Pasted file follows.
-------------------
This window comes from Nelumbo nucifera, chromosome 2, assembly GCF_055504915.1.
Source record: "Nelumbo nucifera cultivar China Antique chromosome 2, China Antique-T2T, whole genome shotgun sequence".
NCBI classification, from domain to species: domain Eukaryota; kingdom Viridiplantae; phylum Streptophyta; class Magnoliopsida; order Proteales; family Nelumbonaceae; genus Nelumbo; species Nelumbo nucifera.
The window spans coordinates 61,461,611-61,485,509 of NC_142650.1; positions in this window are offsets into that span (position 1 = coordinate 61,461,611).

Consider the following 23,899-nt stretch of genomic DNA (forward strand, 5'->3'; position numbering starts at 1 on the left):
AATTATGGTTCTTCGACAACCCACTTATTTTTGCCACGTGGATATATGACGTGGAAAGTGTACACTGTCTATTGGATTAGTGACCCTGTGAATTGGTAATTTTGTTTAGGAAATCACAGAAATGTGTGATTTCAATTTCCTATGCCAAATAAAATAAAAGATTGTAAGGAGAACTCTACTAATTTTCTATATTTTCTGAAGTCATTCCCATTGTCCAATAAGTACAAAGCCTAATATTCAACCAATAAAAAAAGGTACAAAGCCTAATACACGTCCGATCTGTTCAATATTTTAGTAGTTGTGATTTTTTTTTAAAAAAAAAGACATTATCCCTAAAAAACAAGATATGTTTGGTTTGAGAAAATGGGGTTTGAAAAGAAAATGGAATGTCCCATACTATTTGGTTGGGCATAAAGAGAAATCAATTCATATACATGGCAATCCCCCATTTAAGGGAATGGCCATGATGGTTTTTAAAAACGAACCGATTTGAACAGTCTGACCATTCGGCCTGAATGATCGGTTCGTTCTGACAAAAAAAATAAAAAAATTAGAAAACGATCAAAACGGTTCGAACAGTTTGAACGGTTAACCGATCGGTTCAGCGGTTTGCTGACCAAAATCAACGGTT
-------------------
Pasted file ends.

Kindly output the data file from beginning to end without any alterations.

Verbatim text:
This window comes from Nelumbo nucifera, chromosome 2, assembly GCF_055504915.1.
Source record: "Nelumbo nucifera cultivar China Antique chromosome 2, China Antique-T2T, whole genome shotgun sequence".
NCBI classification, from domain to species: domain Eukaryota; kingdom Viridiplantae; phylum Streptophyta; class Magnoliopsida; order Proteales; family Nelumbonaceae; genus Nelumbo; species Nelumbo nucifera.
The window spans coordinates 61,461,611-61,485,509 of NC_142650.1; positions in this window are offsets into that span (position 1 = coordinate 61,461,611).

Consider the following 23,899-nt stretch of genomic DNA (forward strand, 5'->3'; position numbering starts at 1 on the left):
AATTATGGTTCTTCGACAACCCACTTATTTTTGCCACGTGGATATATGACGTGGAAAGTGTACACTGTCTATTGGATTAGTGACCCTGTGAATTGGTAATTTTGTTTAGGAAATCACAGAAATGTGTGATTTCAATTTCCTATGCCAAATAAAATAAAAGATTGTAAGGAGAACTCTACTAATTTTCTATATTTTCTGAAGTCATTCCCATTGTCCAATAAGTACAAAGCCTAATATTCAACCAATAAAAAAAGGTACAAAGCCTAATACACGTCCGATCTGTTCAATATTTTAGTAGTTGTGATTTTTTTTTAAAAAAAAAGACATTATCCCTAAAAAACAAGATATGTTTGGTTTGAGAAAATGGGGTTTGAAAAGAAAATGGAATGTCCCATACTATTTGGTTGGGCATAAAGAGAAATCAATTCATATACATGGCAATCCCCCATTTAAGGGAATGGCCATGATGGTTTTTAAAAACGAACCGATTTGAACAGTCTGACCATTCGGCCTGAATGATCGGTTCGTTCTGACAAAAAAAATAAAAAAATTAGAAAACGATCAAAACGGTTCGAACAGTTTGAACGGTTAACCGATCGGTTCAGCGGTTTGCTGACCAAAATCAACGGTT